BRISTOL, Va. — Traffic hummed speedily along Interstate 81 on a recent Tuesday evening.

Inside nearby Redeemer Lutheran Church on Island Road in Bristol, Virginia, a band of women dressed in matching outfits gathered. In two rows, they stood shoulder to shoulder. Jane McKamey faced them. A pitch pipe in hand, she raised the small device to her mouth, and blew.

Thus began a rehearsal of The Hills Are Alive Chorus. Comprised of women from throughout Northeast Tennessee and Southwest Virginia, the chorus has entertained for decades in the barbershop style of a cappella singing.

“Mama sings bass,” said John “Pappy” Hawthorne, of Bristol, Tennessee, who drives the chorus to their shows.

His wife of 55 years, Lula Ray Hawthorne, joined the chorus 35 years ago. On Tuesday, she anchored the group on such songs as The Everly Brothers’ “All I Have to do is Dream.”

“I love the music,” said Lula Ray Hawthorne. “I love to sing. Most of us, our paths would not have crossed if not for this chorus.”

Chartered in 1971, the all-female Hills Are Alive Chorus competes and has won various awards in the Sweet Adelines International regional competition. The chorus often performs locally and regionally in such locales as churches and assisted-living facilities and for Honor Flight.

“We’ve been to nursing homes where people are totally not there,” Lula Ray Hawthorne said. “They liven up to the music. Sometimes they can’t talk to you, but they can sing that song.”

The Hills Are Alive Chorus resulted upon the dissolution of two choruses, Johnson City’s Mountain Empire and Bristol’s Highlands Harmony. Director for 31 years, Dondra Warden’s membership in the chorus traces back for 35 years.

In addition to serving as its director, Warden also sings baritone as a member of the chorus’ quartet, The Entertainment Company.

“We’re just like sisters,” said Warden. “Marla Edwards is our lead singer. Susie Pratt is tenor. Lula Ray Hawthorne is bass. We’ve been together in the quartet for 26 years. We do songs like ‘Unchained Melody’ and The Beatles’ ‘When I’m 64.’”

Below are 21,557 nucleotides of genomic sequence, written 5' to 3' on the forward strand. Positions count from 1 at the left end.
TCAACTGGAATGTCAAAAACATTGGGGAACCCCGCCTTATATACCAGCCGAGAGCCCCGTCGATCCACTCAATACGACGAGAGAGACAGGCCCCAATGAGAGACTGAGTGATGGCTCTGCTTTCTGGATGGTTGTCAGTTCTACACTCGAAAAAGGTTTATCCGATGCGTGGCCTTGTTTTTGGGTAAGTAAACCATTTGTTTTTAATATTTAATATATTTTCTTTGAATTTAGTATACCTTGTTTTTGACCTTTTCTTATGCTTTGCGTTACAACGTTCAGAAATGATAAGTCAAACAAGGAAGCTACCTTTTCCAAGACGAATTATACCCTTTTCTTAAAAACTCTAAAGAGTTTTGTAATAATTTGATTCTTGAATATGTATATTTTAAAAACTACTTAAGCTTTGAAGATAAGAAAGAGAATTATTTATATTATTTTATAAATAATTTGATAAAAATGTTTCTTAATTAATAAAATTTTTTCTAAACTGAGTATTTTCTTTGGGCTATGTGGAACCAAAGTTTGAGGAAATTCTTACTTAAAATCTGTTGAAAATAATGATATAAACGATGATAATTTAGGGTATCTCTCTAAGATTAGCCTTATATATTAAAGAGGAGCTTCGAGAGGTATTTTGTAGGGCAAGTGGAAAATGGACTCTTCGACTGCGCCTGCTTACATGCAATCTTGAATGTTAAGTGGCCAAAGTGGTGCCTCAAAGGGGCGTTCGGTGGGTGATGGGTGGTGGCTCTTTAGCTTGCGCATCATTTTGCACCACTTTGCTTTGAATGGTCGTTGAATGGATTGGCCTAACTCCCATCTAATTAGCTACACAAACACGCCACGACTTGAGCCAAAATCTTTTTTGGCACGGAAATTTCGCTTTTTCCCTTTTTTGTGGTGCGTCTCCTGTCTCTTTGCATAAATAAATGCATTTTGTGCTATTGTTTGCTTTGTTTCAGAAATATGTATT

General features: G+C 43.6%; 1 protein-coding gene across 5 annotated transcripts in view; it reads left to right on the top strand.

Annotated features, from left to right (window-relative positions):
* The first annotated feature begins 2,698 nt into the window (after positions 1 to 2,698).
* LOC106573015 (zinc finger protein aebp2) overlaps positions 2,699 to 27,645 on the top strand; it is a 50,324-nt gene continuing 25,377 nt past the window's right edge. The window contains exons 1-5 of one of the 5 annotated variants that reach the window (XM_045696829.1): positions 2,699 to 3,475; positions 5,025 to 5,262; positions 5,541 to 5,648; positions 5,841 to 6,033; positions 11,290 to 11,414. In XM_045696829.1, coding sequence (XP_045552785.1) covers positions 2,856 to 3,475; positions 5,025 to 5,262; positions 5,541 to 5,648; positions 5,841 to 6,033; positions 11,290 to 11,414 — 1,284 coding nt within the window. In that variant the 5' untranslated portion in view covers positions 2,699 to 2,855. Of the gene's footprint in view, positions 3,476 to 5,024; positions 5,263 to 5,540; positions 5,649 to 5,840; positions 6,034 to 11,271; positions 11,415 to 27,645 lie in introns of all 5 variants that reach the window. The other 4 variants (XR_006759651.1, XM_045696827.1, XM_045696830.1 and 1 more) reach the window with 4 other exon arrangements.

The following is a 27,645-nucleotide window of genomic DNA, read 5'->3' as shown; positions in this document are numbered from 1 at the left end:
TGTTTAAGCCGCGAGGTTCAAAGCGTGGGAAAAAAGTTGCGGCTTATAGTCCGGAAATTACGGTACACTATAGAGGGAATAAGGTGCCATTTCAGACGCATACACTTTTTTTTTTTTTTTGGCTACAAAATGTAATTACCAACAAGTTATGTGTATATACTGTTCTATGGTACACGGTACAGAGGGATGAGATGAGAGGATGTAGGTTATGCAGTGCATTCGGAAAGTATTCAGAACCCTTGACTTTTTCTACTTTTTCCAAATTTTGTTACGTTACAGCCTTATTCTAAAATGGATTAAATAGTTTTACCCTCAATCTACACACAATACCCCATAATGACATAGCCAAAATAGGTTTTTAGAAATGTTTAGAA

Ages among members of The Hills Are Alive Chorus vary wildly.

“I have a member who is 92 years old, Doodle Tipton, still singing like an angel,” Warden said. “She was a school teacher in Elizabethton. I have another member in her 80s, and she’s been a Sweet Adeline member for I think 53 years. We’re members of something big.”

On that note, The Hills Are Alive Chorus is actively in search of members. They want to grow their current membership.

“Honestly, we’d love to have a rock solid 10 new members,” said Marla Edwards, a member of the chorus for 26 years. “We’re always looking for new voices. All you have to bring is your voice.”

Their repertoire canvases incredible terrains of music. The Hills Are Alive Chorus explores material from rock ’n’ roll’s extensive past for tunes including “Let’s Go to the Hop” by Danny and the Juniors. Into deep wells of gospel they immerse themselves to revive such gems as “Swing Low, Sweet Chariot.”

“We’d love to sing the national anthem for Bristol Motor Speedway,” Edwards said. “We have such a large repertoire, a broad list of songs, that we can tweak it for your event.”

They’re as apt to delve into Tennessee Ernie Ford’s pop-country classic “Sixteen Tons” as they are to mine patriotic fare for Irving Berlin’s “God Bless America.”

“We do a lot of patriotic songs,” Warden said. “We could do an hour of gospel music. We have a ’50s program complete with costumes. There’s a men’s chorus in Gray, Tennessee, and we love doing songs with them sometimes, too.”

Arrays of choreography and props often accompany performances of particular songs. For instance, they employ umbrellas when summoning The Weather Girls’ “It’s Raining Men.”

“We do a lot of choreography,” Warden said. “We’ll do (Hank Williams’ ‘Hey Good Lookin” and (Shania Twain’s) ‘Any Man of Mine,’ which has a lot of dancing.”

Frankly, The Hills Are Alive Chorus qualifies as a sisterhood of entertainment. Love bridges whatever years exist between them and whatever gulf may divide them from an audience. For when they sing, lines melt away.

“It’s for the love of music and people,” Lula Ray Hawthorne said. “I love the girls I sing with. They are my sisters.”

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Tom Netherland is a freelance writer. He may be reached at

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